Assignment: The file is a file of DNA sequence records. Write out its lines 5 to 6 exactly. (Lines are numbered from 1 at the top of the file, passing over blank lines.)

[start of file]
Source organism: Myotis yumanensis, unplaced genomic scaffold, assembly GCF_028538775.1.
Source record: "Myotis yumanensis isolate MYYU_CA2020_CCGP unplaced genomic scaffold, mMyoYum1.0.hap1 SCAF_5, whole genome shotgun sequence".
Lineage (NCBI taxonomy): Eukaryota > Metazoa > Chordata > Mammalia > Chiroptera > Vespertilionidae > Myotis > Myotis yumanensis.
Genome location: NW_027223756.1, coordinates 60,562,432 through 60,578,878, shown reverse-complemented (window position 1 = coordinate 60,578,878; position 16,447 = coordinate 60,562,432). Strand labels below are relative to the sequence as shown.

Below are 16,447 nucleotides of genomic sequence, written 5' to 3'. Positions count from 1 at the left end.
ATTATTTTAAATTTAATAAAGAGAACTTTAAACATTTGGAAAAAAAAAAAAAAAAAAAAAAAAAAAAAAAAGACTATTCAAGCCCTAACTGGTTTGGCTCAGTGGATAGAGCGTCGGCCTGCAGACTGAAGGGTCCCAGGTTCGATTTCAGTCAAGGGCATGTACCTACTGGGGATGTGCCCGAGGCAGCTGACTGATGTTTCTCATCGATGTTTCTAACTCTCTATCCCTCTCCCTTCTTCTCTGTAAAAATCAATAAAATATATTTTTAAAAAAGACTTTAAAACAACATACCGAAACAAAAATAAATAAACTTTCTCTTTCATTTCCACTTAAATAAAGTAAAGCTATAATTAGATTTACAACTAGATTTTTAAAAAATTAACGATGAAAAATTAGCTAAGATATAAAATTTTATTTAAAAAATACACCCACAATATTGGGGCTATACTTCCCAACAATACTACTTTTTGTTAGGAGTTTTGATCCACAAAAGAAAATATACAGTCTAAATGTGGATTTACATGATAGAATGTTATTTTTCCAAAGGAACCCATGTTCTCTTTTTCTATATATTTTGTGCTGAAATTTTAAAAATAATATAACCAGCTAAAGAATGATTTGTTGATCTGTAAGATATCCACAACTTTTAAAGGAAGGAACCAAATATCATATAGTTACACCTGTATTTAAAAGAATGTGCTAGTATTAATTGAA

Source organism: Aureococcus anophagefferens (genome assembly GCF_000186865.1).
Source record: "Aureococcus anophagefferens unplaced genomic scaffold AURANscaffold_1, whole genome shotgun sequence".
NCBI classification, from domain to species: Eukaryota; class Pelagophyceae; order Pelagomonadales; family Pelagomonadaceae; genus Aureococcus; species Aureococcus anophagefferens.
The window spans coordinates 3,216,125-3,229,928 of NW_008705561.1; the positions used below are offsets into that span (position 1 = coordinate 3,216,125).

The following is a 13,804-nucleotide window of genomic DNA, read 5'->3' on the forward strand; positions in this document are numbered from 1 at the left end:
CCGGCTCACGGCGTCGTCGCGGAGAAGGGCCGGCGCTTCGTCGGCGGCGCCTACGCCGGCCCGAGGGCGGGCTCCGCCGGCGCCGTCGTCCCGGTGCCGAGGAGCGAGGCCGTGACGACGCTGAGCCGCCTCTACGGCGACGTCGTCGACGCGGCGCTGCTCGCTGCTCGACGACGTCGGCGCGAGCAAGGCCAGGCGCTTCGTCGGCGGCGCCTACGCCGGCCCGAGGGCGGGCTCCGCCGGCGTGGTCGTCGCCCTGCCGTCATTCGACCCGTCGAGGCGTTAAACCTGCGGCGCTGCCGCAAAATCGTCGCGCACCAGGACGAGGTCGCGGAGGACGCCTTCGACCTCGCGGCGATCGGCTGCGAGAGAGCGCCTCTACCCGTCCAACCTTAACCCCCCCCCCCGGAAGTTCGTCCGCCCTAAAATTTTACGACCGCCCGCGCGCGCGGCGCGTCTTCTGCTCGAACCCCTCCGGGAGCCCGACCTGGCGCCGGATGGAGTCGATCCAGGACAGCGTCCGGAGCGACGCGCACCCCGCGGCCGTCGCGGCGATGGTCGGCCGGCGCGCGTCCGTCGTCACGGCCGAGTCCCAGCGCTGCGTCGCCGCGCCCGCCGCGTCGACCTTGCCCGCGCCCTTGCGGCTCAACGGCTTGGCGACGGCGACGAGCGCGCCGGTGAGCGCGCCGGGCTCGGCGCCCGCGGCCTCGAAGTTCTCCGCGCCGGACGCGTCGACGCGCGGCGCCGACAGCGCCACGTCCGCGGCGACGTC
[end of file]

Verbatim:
Below are 16,447 nucleotides of genomic sequence, written 5' to 3'. Positions count from 1 at the left end.
ATTATTTTAAATTTAATAAAGAGAACTTTAAACATTTGGAAAAAAAAAAAAAAAAAAAAAAAAAAAAAAAAGACTATTCAAGCCCTAACTGGTTTGGCTCAGTGGATAGAGCGTCGGCCTGCAGACTGAAGGGTCCCAGGTTCGATTTCAGTCAAGGGCATGTACCTACTGGGGATGTGCCCGAGGCAGCTGACTGATGTTTCTCATCGATGTTTCTAACTCTCTATCCCTCTCCCTTCTTCTCTGTAAAAATCAATAAAATATATTTTTAAAAAAGACTTTAAAACAACATACCGAAACAAAAATAAATAAACTTTCTCTTTCATTTCCACTTAAATAAAGTAAAGCTATAATTAGATTTACAACTAGATTTTTAAAAAATTAACGATGAAAAATTAGCTAAGATATAAAATTTTATTTAAAAAATACACCCACAATATTGGGGCTATACTTCCCAACAATACTACTTTTTGTTAGGAGTTTTGATCCACAAAAGAAAATATACAGTCTAAATGTGGATTTACATGATAGAATGTTATTTTTCCAAAGGAACCCATGTTCTCTTTTTCTATATATTTTGTGCTGAAATTTTAAAAATAATATAACCAGCTAAAGAATGATTTGTTGATCTGTAAGATATCCACAACTTTTAAAGGAAGGAACCAAATATCATATAGTTACACCTGTATTTAAAAGAATGTGCTAGTATTAATTGAA